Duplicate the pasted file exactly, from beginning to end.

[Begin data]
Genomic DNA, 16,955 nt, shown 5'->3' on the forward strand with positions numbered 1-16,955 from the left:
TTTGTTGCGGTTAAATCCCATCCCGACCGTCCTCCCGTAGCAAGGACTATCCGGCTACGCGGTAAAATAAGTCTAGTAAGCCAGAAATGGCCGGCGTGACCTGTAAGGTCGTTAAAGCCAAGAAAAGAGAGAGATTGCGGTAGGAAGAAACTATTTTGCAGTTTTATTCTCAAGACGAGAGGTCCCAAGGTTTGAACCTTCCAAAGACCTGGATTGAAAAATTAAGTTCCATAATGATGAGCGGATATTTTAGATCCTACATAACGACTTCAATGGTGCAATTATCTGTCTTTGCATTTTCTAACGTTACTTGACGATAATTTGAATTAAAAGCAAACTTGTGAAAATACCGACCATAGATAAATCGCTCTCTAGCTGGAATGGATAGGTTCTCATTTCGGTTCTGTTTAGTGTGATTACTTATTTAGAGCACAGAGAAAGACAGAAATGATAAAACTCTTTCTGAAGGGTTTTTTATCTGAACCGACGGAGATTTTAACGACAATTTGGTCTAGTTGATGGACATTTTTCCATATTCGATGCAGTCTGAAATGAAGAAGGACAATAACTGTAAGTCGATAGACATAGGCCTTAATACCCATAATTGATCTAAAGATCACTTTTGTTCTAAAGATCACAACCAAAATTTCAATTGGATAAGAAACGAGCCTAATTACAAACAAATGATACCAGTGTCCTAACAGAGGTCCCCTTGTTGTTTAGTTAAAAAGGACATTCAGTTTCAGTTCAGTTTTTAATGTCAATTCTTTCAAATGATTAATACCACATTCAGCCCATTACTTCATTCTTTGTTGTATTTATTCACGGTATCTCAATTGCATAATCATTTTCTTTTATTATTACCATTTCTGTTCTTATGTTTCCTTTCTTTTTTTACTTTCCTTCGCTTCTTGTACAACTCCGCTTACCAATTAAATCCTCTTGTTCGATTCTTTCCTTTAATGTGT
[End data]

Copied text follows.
Genomic DNA, 16,955 nt, shown 5'->3' on the forward strand with positions numbered 1-16,955 from the left:
TTTGTTGCGGTTAAATCCCATCCCGACCGTCCTCCCGTAGCAAGGACTATCCGGCTACGCGGTAAAATAAGTCTAGTAAGCCAGAAATGGCCGGCGTGACCTGTAAGGTCGTTAAAGCCAAGAAAAGAGAGAGATTGCGGTAGGAAGAAACTATTTTGCAGTTTTATTCTCAAGACGAGAGGTCCCAAGGTTTGAACCTTCCAAAGACCTGGATTGAAAAATTAAGTTCCATAATGATGAGCGGATATTTTAGATCCTACATAACGACTTCAATGGTGCAATTATCTGTCTTTGCATTTTCTAACGTTACTTGACGATAATTTGAATTAAAAGCAAACTTGTGAAAATACCGACCATAGATAAATCGCTCTCTAGCTGGAATGGATAGGTTCTCATTTCGGTTCTGTTTAGTGTGATTACTTATTTAGAGCACAGAGAAAGACAGAAATGATAAAACTCTTTCTGAAGGGTTTTTTATCTGAACCGACGGAGATTTTAACGACAATTTGGTCTAGTTGATGGACATTTTTCCATATTCGATGCAGTCTGAAATGAAGAAGGACAATAACTGTAAGTCGATAGACATAGGCCTTAATACCCATAATTGATCTAAAGATCACTTTTGTTCTAAAGATCACAACCAAAATTTCAATTGGATAAGAAACGAGCCTAATTACAAACAAATGATACCAGTGTCCTAACAGAGGTCCCCTTGTTGTTTAGTTAAAAAGGACATTCAGTTTCAGTTCAGTTTTTAATGTCAATTCTTTCAAATGATTAATACCACATTCAGCCCATTACTTCATTCTTTGTTGTATTTATTCACGGTATCTCAATTGCATAATCATTTTCTTTTATTATTACCATTTCTGTTCTTATGTTTCCTTTCTTTTTTTACTTTCCTTCGCTTCTTGTACAACTCCGCTTACCAATTAAATCCTCTTGTTCGATTCTTTCCTTTAATGTGT